Ugliness started on Patriots sidelines

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Ugliness started on Patriots sidelines

By Tom E. Curran
CSNNE.com Patriots Insider Follow @tomecurran
DETROIT - There was no hemming and hawing from Bill Belichick Saturday night in Detroit. No"the other guys are getting paid too" nod to well-laid Patriot plans blown up by the Lions. The Patriots head coach put the focus squarely where it needed to be after his team's 34-10 beatdown in Detroit. He started with himself. "Well, there was no question about who the better team was tonight," he said dourly. "I think that obviously I did a poor job of having the team ready to play. We didnt really do anything very well, in any phase of the game, certainly not good enough to win. Lions are a good team, they played well. Jim did a great job with his team and they were a lot more efficient, a lot more ready to play, and played a lot better than our team did. I dont feel very good about the job that I did, dont feel very good about really anything we did tonight. We really werent competitive and weve obviously got a lot of work to do."Belichick discarded a request for specifics. In this instance, it wasn't a case of the Patriots being "outcoached" by Jim Schwartz and his staff. This was about New England's effort, decision-making, precision andpost-snap communication on both sides of the ball. They were not prepared to play in this game. You could see it before the game was 10 minutes old. Detroit had plays of 12, 8, 37, 6, 52 and 9 yards on its first 11 offensive snaps. On the Patriots' third play from scrimmage, Chad Ochocinco's hold wiped out a 15-yard completion to Rob Gronkowski. On the sixth play, Tom Brady was strip-sacked. The second Patriots offensive drive was their best of the night. They converted four straight first downs but then were stopped on the fifth, a third-and-1 carry for BenJarvus Green-Ellis with 31 seconds left in the first quarter. They settled for a field goal. They converted one third down after that and finished 5-for-16 on third down for the night. Lions coach Jim Schwartz probably gave the most telling evaluation of how it went badly for New England. "We say a lot of times in the preseason: you want to see players win, you don't want to see scheme win," Schwartz explained. "I think we saw some good match-ups today and not just our first group against their first group. A lot of times our twos matched up against their ones on defense and sometimes our threes matched up and we won some of those battles. Same thing defensively."Regardless of how improved the Lions are, the Patriots' starters should not be beaten individually by any third-stringers when the rosters are at 90 players. Period. "We just didn't come to play," said safety Brandon Meriweather. "Coach was telling us all week how good this team was and how we had to come out and start fast and we just didn't come out the way we wanted to. I don't know what happened. The more we tried to get over that hump, the more we fell behind."As Tom Brady pointed out, there's no need for a confidence crisis. And the fact Belichick's team didn't answer the bell for this game is not a sign of Patriots apocalypse. It's happened before and will happen again. "We need to go back to the drawing board and learn from the mistakes that were made," said veteran defensive tackle Gerard Warren. "I've seenperformances like this quitea few times in preseason. Just got to learn from the mistakes in the game and try to get better. Losing's always bad. Preseason or regular season. That's not what we want to put on film, not what we practiced all week." Said Belichick, "I don't think theres any other solution than to go back and work harder and try to correct a lot of mistakes. We need to do everything better. I dont think theres any one area that should be highlighted any more than anything else. I thought we had problems in every phase of the game. We obviously werent coached very well, and we didnt play very well.Tom E. Curran can be reached at tcurran@comcastsportsnet.com. Follow Tom on Twitter at http:twitter.comtomecurran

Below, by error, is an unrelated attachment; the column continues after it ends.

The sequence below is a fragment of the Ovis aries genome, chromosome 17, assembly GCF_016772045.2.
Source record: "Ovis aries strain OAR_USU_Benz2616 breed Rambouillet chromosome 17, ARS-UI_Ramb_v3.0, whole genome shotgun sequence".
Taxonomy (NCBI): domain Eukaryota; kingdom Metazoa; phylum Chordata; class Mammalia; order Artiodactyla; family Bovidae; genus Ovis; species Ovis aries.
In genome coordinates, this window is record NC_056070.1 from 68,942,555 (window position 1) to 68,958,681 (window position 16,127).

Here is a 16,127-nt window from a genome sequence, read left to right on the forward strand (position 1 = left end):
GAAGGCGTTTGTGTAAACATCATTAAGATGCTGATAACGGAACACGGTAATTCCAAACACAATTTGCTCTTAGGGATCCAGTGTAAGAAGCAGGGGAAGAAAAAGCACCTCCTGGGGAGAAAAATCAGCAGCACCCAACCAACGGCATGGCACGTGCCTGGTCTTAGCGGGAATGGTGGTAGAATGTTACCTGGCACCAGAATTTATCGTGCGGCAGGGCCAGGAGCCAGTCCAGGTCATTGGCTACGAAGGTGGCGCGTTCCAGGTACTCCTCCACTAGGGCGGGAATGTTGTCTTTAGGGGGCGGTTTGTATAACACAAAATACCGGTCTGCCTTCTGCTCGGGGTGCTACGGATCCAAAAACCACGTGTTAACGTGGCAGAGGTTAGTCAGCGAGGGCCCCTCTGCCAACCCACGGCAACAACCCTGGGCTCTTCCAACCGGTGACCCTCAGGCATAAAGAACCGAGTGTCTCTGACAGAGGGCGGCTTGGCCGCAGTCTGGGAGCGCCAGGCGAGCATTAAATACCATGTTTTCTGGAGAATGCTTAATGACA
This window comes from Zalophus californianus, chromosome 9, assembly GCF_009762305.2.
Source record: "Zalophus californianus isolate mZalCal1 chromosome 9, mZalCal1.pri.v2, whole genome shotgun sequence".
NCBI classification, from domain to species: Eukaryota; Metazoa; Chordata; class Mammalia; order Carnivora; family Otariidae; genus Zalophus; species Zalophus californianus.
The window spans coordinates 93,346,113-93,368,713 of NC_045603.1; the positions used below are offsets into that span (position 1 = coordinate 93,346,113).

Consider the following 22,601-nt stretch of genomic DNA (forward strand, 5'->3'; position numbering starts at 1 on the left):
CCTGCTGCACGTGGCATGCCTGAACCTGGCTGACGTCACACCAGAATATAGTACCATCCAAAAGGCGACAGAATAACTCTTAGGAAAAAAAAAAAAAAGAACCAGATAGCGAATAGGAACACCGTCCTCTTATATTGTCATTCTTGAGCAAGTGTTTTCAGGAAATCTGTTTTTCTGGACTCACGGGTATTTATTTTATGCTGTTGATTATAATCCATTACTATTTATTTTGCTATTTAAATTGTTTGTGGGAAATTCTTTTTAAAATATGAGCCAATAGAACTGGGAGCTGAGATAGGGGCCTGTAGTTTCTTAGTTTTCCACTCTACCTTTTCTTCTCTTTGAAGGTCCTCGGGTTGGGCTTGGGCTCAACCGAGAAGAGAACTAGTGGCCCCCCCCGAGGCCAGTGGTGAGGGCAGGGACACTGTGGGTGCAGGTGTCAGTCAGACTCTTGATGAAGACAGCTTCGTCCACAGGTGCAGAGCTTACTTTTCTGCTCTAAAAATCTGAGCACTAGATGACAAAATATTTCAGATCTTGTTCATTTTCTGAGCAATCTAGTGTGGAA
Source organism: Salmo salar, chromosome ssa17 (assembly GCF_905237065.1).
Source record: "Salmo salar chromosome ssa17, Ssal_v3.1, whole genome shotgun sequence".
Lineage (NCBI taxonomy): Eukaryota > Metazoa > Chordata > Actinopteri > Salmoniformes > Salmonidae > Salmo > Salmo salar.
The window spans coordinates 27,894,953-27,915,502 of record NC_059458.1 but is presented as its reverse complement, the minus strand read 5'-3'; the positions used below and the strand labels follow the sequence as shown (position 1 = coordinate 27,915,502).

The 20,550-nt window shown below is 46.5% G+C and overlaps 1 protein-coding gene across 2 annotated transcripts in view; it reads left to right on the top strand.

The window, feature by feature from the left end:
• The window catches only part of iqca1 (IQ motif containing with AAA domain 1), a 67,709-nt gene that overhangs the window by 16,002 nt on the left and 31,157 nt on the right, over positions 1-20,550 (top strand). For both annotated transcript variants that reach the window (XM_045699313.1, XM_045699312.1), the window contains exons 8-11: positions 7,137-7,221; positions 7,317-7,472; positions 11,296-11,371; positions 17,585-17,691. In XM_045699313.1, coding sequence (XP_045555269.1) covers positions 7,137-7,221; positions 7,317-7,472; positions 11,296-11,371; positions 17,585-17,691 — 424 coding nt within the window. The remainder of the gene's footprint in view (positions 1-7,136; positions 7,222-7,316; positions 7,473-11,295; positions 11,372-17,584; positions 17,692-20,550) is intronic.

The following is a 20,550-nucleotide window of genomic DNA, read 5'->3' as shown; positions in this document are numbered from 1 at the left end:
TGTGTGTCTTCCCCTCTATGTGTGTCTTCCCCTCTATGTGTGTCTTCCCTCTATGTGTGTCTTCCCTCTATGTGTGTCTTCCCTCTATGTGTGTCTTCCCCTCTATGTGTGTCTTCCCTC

Former Jet botches J-E-T-S spelling during pick

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Former Jet botches J-E-T-S spelling during pick

FOXBORO -- The NFL had former and current players announce picks during the second and third rounds of the NFL draft Friday night. Some went better than others. 

Perhaps not surprisingly, the Jets were one of the teams that exerienced less-than-smooth sailing. Former Jets fullback Tony Richardson, who was announcing the team's selection at No. 79 overall, attempted the team's "J-E-T-S Jets, Jets, Jets" cheer, but whiffed on the spelling. 

"With the 79th pick in the 2017 NFL draft," Richardson said, "the New York J-E-T-E Jets select ArDarius Stewart, receiver, Alabama."

New Pats tackle criticized Solder during Super Bowl

New Pats tackle criticized Solder during Super Bowl

FOXBORO -- The NFL draft has gotten worse since Roger Goodell came in and moved it to prime time. Between the timing, the extra day and it being outside for some reason, it's not what it used to be. 

Here's one interesting (though silly) wrinkle that has been introduced of late, and it applies to all drafts: Whenever someone is drafted, somebody finds an old tweet of theirs and retweets it. Nothing will beat Charlie McAvoy's "I hate the Bruins so much" tweet. 

For new Patriots offensive tackle Antonio Garcia, it was a tweet sent out during Super Bowl LI in which a compliment for then Falcons defensive end Dwight Freeney ended up being a criticism of the man Garcia could one day replace. 

The tweet doesn't seem malicious at all, but it's hard to imagine Garcia thought while watching the Super Bowl that he'd end up playing with the guy. 

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